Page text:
The previous Chancellor focussed his Autumn Statements and Budgets upon the elimination of the UK’s annual fiscal deficit. He did not, of course, achieve this but in the aftermath of the credit quake it was a laudable, if ultimately undeliverable, objective. I think Philip Hammond should learn from this and be determined to leave a personal ‘scorecard’ at the end of his term as Chancellor with plenty of his aspirations met. If I were him, I would want to leave a legacy which established the perspective of being a radical, bold tax reformer determined to simplify the UK’s excessively complex tax system.
Did he provide any indications in the 2016 Autumn Statement that he will be such a bold Chancellor? The answer has to be a ‘no’, but he will have the opportunity in his Spring 2017 Budget to reveal to us whether this is his objective. In 1981, Geoffrey Howe (thought to be another cautious politician) shocked the House of Commons, the press, economists, fiscal pundits and the public with a very radical fiscal package which was widely criticised by economists at the time but is now widely regarded as almost entirely positive. Does Phillip Hammond have the desire to do the same? We will be able to judge this before next summer.
Turning to the measures announced by the Chancellor in the 2016 Autumn Statement, the HM Treasury pack includes a useful section forecasting the impact upon the Exchequer of the measures announced. This is always my first port of call as, understandably, any Chancellor’s speech is determined by political criteria and, increasingly, securing favourable media soundbites. To put the measures announced in context, in 2015/16, income tax collected £169 billion, national insurance contributions collected £114 billion and VAT collected £116 billion. The most significant tax policy changes announced in terms of their impact upon the Exchequer in 2017/18 were the fuel duty freeze (costing £0.85 billion) and the increase in insurance premium tax (collecting £0.68 billion).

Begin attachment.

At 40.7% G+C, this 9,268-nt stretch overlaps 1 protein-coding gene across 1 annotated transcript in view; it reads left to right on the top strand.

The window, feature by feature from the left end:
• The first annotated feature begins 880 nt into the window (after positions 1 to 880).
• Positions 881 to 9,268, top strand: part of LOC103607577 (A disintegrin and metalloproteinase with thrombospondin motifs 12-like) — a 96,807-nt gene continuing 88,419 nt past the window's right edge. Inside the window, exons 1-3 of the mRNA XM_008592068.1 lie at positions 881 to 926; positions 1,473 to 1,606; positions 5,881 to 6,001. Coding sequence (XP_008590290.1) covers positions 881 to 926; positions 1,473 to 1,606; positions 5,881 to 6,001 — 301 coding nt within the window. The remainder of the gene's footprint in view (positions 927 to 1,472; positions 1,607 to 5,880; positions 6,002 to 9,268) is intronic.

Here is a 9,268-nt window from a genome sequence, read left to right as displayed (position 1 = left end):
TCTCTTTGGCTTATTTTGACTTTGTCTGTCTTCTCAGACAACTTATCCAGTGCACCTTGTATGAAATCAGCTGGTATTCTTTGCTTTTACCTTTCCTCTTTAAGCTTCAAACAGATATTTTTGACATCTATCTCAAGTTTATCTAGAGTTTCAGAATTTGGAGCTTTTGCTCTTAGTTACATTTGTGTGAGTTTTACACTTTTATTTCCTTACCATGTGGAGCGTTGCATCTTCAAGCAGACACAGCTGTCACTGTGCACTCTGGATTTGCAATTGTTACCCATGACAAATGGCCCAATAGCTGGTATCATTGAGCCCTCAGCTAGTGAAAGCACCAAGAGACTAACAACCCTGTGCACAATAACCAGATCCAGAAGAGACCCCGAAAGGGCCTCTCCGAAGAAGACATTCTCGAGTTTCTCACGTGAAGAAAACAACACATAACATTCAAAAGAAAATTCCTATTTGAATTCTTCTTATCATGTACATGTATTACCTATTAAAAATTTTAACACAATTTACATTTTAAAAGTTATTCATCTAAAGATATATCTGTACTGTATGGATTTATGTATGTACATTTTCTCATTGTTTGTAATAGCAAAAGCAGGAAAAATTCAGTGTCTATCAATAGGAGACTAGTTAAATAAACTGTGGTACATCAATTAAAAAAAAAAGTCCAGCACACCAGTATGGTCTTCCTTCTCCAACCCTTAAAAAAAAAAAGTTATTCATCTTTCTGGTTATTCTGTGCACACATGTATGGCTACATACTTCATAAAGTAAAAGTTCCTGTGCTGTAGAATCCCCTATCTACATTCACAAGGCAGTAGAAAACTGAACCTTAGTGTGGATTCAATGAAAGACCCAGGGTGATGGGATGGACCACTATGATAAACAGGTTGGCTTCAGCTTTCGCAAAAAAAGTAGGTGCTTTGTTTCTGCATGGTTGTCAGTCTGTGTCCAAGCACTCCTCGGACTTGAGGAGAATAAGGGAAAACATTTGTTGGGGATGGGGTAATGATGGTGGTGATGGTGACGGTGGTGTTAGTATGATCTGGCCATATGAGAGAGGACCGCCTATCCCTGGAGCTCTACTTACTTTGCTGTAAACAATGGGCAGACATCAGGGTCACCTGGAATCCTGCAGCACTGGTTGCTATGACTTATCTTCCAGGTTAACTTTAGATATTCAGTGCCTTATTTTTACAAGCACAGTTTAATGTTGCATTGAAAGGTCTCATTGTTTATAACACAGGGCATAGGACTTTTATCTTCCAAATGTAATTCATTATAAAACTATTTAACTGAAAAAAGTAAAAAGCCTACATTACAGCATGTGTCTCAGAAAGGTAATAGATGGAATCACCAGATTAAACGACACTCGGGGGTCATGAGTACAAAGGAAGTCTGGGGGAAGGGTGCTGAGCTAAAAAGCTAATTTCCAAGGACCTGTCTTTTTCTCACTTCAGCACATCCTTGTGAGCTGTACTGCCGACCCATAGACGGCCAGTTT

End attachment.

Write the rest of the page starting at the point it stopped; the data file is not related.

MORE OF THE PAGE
No other 2016 Autumn Statement tax announcement will cost or collect more than £0.2 billion for the Exchequer. Such numbers are not what you would expect to see in a bold, tax reforming fiscal event. Interestingly, the above fiscal impacts include the various announcements on combatting tax avoidance including disguised remuneration and salary sacrifice. This well of hidden funds, beloved to recent Chancellors across the political spectrum, seems now to be running dry.
I’ll briefly comment upon Hammond’s decision to stand by George Osborne’s plan to reduce the corporation tax rate to 17% by the end of this Parliament. I strongly believe this to be the right decision. Like it or not, the ‘headline’ rate of corporation tax is a material factor to both foreign direct investors and global entrepreneurs when considering where to locate new business operations. The UK should ensure it does not lose out to competitors. What is at stake is not only the potential corporation tax revenues but also – and often much more importantly – the employers’ national insurance and employees’ income tax and national insurance revenues.
In one very important respect, the competitive scenario for corporation tax rates had already changed before the Autumn Statement. The election of a Republican president and continued Republican control of both the House and the Senate make it very likely that long overdue US corporate tax reforms will be enacted, including a reduction of the federal corporate tax rate from 35% to 15%. If this proves to be the case in 2017, the UK should match the US rate and the Chancellor appears to be committed to doing so. In essence, why would we not want to compete with the US and the other leading G20 economies.